Posts Tagged ‘best suspense novels’

Wishing every one a very Merry Christmas and a great holiday

Wednesday, December 24th, 2008

Right now, where I am, it’s about 2:30 in the afternoon on Christmas eve day. What I really like is the quiet which sometimes descends at this time after all the running around for food and gifts. Just a moment for quiet reflection before celebrations get going.

I’m going to start posting [today]some articles on writing and assorted topics and so, I hope you drop back in soon.

Review of Final Paradox by Gina

Wednesday, December 10th, 2008

Here’s a new review of Final Paradox, the second in The Osgoode Trilogy. I want to thank Gina for her great reviews of the first two novels in the trilogy. I understand she will be reviewing A Trial of One very soon and so, I hope she likes it as much as the first two.

Final Paradox by Mary E. Martin (’Osgoode’ trilogy Book #2)

Posted on December 10, 2008 by Gina

Final Paradox

by Mary E. Martin

‘Osgoode’ trilogy Book #2

Can love and forgiveness be found amid fraud and deceit?

Harry Jenkins is an honest lawher, seeking truth and love in a world darkened by fraud and deceit. Years back, Elixicorp, a company developing a drug to forestall memory loss, defrauded millions from Toronto’s elite. But since then, no one has been able to find this long buried treasure, which has poisoned the lives of all who seek it.

His elderly client, Norma Dinnick, teeters between lucidity and madness in her dark world of paradoxical claims. When she instructs Harry to sue the other claimants for the Elixicorp shares, one of the litigants is fatally shot in open court at Osgoode Hall. The murder weapon is an ornate, silver pistol, which is both a means of betrayal and a gift of love. Peter Saunderson, an old acquaintance of Harry’s from law school, surfaces to frame his own wife and lover with the courtroom murder and to implicate Harry in the scheme.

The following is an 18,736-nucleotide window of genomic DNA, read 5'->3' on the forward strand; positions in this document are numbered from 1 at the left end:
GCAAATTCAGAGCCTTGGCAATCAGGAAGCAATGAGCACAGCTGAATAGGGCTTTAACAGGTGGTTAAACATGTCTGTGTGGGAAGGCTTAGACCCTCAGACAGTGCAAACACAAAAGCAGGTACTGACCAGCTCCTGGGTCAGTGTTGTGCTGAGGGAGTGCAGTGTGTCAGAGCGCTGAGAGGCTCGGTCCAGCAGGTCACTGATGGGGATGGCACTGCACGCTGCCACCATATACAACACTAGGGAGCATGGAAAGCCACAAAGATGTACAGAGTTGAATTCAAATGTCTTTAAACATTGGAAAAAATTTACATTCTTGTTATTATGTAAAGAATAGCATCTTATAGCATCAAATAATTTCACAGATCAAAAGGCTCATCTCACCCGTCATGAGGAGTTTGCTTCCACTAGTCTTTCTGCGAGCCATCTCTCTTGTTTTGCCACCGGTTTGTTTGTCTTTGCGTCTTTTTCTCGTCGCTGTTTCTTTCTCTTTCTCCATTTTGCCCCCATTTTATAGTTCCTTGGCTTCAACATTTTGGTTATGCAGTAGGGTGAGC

Harry and his father have been estranged for years. Stanley is found unconscious at the foot of his cellar steps, a gun in his hand. Waking from his coma, he asks Harry’s forgiveness for a long-buried wrong. This ugly .38 caliber gun becomes the means whereby love and forgiveness is found. Beset with questions, Harry turns to the beautiful Natasha, who guides him to an understanding of the final paradox.

Review: An excellent read, in no way a light read - by far!

Harry Jenkins believes his client, Norma Dinnick, an eight-seven-year-old widow, is balancing on a very thin line between reality and insanity. Norma calls Harry with the intention of rewriting her will, and is convinced that Archie Brinks, the executor of her estate, is trying to poison her by substituting her arthritis medication. He wants her money and the share that her deceased husband had hidden years before. She’s determined to change her will, naming her goddaughter, Bronwyn (a friend’s daughter), sole beneficiary and Harry as her executor. She firmly believes that George Pappas, Peter Saunderson (Bronwyn’s gay husband), Archie Brinks and others are after the Elixicorp share she believes is rightfully hers.